I’m discussing how in both the ancient and modern worlds people have constructed “false memories” of who Jesus really was.  In this post I give a brief explanation of how scholars became increasingly aware of the problem and, for a time, thought they had found a solution:  Mark’s Gospel is the unembellished version and so we need to stick mainly with that!  How’d they come up with *that* one?  And is it true?

This is taken from my book Jesus Before the Gospels (HarperOne, 2016).


Throughout the history of scholarship, especially since the nineteenth century, scholars have realized that Christians in the early years after Jesus’ death were not only altering traditions about Jesus’ life and teaching that they inherited, they were also inventing them.   We do not need to wait for non-canonical Gospels such as the Infancy Gospel of Thomas, the Gospel of Peter, or the Gospel of Nicodemus for “distorted” memories of Jesus to surface among authors and their readers.  (Recall: by “distorted memory” I simply mean any recollection of the past that is not accurate with respect to what really happened.)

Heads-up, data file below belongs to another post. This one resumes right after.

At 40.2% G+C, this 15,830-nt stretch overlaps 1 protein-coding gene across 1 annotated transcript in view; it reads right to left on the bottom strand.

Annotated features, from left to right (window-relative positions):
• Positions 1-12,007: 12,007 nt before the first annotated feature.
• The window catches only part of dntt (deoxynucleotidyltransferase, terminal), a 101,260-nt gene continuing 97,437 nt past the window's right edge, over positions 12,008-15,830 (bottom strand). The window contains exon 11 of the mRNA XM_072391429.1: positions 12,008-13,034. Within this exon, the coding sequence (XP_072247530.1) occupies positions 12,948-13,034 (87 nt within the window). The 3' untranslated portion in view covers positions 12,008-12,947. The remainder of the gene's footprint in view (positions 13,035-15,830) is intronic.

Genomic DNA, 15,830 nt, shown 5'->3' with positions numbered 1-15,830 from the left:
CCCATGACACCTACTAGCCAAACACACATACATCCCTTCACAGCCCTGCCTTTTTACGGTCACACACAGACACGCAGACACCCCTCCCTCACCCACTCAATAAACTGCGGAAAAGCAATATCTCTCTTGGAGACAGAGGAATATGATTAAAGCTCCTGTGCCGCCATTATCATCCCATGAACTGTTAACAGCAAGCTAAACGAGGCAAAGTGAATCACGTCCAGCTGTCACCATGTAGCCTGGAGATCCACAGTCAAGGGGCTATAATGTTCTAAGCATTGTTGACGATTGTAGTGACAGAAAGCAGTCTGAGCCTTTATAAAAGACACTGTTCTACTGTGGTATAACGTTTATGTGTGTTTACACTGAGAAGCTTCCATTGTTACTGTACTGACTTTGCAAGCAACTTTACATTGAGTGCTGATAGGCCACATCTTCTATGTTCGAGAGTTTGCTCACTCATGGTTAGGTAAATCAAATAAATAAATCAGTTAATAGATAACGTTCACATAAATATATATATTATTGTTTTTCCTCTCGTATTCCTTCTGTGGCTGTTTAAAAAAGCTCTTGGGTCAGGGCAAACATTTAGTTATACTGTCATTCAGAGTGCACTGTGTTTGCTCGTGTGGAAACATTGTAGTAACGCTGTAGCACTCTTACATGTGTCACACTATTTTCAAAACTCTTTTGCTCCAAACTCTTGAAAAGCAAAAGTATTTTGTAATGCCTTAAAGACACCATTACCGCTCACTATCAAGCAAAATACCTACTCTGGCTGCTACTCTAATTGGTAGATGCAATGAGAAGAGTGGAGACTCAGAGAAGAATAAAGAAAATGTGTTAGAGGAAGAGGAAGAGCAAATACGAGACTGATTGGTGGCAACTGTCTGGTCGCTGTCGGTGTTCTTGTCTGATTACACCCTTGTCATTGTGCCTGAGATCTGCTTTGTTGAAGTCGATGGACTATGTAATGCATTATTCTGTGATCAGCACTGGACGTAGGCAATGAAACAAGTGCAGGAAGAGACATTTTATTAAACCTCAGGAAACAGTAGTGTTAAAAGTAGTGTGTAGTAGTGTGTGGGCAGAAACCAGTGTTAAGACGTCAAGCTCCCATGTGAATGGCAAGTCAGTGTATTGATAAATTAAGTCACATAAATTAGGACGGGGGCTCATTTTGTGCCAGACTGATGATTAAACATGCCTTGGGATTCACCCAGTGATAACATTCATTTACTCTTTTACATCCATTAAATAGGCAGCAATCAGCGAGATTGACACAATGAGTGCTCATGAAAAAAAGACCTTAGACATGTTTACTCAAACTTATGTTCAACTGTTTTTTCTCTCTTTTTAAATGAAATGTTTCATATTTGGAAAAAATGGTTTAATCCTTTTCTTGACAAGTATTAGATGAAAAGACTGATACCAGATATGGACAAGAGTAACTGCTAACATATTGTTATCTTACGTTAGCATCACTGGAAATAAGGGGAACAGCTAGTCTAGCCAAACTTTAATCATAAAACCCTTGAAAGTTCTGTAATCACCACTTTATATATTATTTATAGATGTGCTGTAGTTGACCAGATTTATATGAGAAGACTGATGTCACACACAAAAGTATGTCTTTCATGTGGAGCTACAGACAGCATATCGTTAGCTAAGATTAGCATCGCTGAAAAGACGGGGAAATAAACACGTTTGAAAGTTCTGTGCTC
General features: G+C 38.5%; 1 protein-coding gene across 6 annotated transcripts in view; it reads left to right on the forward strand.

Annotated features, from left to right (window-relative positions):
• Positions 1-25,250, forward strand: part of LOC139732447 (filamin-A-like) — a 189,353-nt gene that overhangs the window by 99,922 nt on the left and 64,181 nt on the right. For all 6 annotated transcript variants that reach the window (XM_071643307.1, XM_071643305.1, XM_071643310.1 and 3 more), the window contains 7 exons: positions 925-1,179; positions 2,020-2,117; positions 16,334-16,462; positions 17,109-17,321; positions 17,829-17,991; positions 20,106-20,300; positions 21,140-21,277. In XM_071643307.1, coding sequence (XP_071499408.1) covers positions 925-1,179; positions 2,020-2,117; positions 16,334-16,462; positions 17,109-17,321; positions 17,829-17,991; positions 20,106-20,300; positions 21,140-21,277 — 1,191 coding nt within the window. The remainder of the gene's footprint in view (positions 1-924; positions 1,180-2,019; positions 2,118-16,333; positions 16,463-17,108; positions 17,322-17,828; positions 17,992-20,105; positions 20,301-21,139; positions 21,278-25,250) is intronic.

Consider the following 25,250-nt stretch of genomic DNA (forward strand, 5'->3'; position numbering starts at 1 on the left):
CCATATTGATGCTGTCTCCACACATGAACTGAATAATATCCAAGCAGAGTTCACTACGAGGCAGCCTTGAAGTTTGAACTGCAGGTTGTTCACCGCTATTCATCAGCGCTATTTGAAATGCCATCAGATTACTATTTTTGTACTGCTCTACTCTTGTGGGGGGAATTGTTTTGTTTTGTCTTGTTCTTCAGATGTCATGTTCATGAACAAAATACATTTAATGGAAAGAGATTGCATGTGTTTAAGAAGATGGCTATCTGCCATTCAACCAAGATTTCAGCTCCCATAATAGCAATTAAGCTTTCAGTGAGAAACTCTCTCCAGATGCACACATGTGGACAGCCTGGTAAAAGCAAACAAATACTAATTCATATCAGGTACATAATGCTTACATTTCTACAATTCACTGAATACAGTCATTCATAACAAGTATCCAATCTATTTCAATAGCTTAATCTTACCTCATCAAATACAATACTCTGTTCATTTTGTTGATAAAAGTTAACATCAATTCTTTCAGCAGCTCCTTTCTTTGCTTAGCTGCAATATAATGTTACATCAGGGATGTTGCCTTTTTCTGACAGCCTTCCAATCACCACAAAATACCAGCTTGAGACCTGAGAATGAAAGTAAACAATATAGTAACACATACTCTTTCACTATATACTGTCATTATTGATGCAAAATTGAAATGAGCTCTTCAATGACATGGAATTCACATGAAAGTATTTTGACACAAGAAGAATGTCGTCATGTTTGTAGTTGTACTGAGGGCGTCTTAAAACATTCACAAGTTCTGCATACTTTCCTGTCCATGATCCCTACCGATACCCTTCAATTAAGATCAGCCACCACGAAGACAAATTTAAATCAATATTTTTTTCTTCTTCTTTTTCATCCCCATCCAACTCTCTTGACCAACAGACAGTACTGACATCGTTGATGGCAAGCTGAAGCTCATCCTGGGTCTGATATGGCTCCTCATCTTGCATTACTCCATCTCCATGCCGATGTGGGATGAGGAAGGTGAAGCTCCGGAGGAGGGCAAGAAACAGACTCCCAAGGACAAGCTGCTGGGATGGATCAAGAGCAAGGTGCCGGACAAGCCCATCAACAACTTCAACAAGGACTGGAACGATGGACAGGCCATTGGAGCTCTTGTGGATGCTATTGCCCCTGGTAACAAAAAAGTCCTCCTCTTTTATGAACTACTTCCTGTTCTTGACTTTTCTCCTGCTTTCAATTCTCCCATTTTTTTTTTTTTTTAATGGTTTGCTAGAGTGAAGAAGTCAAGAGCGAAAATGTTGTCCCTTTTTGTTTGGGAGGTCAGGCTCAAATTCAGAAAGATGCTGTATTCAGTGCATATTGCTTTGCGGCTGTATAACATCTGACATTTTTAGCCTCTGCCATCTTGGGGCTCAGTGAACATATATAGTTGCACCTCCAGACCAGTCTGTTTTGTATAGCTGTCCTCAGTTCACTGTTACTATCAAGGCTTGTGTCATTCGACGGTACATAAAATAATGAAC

The evidence that distorted memories were beginning to emerge soon after Jesus’ life – or even during his life – can be found in the written accounts that began to appear forty years or so later, that is, in our canonical Gospels.    Often these accounts cannot be reconciled with one another.   But any time you have two or more irreconcilable accounts, they cannot all be historically accurate.   Someone, then, is changing or inventing the stories.[1]

But who was doing so?  A major breakthrough in our understanding of the Gospels occurred about a century ago.   Some scholars in Germany came to realize that

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